Punching Bag of the Month
Corpus Christi Hooks RP Kenny Long
Overall it hasn’t been a great season for Long, but July was particularly brutal. The stock was rising for the former 22nd rounder when he was promoted to Double-A for the first time in his career after a good start in Lancaster (Advanced-A). His Hooks run began solid as well, firing four scoreless outings to begin his time in the Texas League.
It’s been shaky since then, so shaky that he is back down in the California League and likely in large part to the way the ‘Riders punished Long. In seven July outings lasting 7.2 innings before his demotion, Long was knocked around for 10 runs on 18 hits with four walks and two home runs allowed. Good for an 0-2 record and an 11.74 ERA. Both losses ad both homers came against Frisco. He matched up against the ‘Riders in his final three Double-A appearances. Here is the line: 3 G, 2.2 IP, 10 H, 7 R, 7 ER, 0 BB, 2 K, 2 HR allowed, .555 BAA (10-for-18). Ouch.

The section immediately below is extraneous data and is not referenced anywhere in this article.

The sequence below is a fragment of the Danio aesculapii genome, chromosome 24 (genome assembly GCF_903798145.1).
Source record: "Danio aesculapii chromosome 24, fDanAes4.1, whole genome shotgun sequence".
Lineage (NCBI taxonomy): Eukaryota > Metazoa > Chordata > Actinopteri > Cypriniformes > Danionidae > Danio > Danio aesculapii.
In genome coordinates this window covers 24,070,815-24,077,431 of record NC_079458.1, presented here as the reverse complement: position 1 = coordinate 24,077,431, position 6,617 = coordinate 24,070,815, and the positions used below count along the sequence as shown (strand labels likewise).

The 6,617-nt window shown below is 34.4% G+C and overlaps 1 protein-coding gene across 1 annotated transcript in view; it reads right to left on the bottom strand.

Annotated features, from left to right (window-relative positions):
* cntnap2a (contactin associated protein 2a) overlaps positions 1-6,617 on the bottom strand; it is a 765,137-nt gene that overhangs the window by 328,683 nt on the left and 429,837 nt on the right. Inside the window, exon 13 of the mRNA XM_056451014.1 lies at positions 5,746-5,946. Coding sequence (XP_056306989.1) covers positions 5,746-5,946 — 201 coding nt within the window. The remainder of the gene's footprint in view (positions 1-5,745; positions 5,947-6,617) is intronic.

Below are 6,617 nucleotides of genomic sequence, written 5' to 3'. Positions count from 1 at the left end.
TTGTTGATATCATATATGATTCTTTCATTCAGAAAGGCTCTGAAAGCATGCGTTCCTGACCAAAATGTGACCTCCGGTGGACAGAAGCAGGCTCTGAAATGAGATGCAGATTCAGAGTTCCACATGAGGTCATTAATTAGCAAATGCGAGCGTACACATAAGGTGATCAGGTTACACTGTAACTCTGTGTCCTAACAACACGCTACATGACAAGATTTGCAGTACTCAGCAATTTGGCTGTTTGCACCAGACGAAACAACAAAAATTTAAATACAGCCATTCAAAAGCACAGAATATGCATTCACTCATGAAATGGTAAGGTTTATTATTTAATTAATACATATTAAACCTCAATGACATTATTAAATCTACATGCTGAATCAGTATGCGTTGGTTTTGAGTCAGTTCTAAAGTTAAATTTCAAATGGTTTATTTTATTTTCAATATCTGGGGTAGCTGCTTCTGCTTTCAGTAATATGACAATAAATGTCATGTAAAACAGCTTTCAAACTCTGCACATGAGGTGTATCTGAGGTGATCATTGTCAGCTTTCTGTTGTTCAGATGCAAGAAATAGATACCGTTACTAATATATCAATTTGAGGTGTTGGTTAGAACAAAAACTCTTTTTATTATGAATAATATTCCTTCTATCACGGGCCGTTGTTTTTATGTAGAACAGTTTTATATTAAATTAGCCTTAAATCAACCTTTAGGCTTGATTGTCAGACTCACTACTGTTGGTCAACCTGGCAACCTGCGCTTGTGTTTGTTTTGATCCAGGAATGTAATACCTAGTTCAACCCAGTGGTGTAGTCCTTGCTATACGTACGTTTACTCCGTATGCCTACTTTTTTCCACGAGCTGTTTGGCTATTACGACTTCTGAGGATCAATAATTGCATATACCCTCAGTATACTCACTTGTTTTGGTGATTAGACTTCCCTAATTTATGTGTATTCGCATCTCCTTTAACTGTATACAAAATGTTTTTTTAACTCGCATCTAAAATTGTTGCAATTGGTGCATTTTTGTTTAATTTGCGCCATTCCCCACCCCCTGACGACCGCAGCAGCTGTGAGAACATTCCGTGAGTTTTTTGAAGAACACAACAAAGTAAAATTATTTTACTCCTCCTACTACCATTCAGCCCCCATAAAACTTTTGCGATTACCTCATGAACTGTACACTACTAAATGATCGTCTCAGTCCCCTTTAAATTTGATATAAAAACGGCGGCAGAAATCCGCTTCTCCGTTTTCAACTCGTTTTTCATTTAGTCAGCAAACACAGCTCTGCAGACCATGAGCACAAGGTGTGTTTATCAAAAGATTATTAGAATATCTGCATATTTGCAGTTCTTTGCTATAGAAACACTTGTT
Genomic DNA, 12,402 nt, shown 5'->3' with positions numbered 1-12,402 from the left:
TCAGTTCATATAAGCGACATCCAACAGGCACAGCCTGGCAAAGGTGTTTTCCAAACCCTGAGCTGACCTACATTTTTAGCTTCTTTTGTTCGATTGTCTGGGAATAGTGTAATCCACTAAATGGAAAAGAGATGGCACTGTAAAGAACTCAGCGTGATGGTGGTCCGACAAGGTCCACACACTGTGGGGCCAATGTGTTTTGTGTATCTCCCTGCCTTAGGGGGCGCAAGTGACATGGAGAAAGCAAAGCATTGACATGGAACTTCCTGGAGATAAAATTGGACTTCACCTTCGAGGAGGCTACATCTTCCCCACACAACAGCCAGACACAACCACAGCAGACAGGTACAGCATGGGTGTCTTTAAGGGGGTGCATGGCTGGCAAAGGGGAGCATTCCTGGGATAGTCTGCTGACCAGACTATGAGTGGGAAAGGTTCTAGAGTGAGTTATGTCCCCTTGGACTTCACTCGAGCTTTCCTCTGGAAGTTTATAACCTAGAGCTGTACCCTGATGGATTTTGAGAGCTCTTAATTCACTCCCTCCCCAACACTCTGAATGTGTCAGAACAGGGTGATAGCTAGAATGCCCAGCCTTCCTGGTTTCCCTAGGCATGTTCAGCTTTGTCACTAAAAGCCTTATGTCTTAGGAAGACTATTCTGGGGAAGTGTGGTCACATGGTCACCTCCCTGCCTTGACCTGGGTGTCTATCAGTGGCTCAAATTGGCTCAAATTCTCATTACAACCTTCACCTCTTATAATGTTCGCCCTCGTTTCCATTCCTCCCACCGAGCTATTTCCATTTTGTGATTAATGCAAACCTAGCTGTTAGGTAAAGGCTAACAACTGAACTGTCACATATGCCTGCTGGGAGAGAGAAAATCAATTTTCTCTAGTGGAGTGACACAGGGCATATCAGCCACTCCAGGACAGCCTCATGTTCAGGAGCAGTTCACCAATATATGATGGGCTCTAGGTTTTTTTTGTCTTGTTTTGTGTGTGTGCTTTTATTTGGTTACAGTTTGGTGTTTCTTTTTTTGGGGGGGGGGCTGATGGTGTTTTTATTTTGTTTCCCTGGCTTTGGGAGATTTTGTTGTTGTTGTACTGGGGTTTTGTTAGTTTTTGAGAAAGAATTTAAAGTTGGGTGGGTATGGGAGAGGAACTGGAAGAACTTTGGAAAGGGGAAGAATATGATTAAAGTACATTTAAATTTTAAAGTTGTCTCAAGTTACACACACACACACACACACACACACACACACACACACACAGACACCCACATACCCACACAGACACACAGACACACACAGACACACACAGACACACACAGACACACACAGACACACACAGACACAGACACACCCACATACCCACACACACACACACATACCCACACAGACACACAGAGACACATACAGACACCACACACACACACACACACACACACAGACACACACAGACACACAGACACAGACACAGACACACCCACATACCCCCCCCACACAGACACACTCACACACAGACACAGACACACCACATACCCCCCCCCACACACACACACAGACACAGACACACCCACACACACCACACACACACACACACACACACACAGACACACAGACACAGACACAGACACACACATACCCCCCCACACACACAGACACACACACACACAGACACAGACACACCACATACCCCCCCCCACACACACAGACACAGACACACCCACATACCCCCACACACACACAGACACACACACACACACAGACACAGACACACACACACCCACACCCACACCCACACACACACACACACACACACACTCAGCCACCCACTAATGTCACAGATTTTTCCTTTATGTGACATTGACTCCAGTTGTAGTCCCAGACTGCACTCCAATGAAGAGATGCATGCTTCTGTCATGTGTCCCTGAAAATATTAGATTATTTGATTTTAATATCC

Best Moment of the Month
A second fan won a car at Dr Pepper Ballpark – July 7, 2013 – Remember when Tomas Telis won a fan a car by hitting a home run on the first swing for the ‘Riders in the fifth inning? I remember remarking to someone walking around the ballpark one day how cool it would be if someone actually won this promotion and pegged the odds as somewhere near one in a thousand or so. Shows what I know about chance.
It was only the third time the ‘Riders had run the Pat Lobb Chrysler Dodge Jeep Ram Magic Swing Promotion this season, and the contestant went home with a brand new 2013 Jeep Wrangler. Good stuff. So we had that feather in the cap. Everyone who was here can say they saw a once-in-a-lifetime kind of promotional giveaway.
Except it happened again. On July 8, Odubel Herrera hit the third home run of the game for the ‘Riders and just his second of the season. In fact, both RoughRiders hitters to accomplish the feat did it on just their second home run of the year. Herrera hadn’t homered in 31 games and has not hit a long ball since. But that day: fate, destiny and minor league promotion at its finest.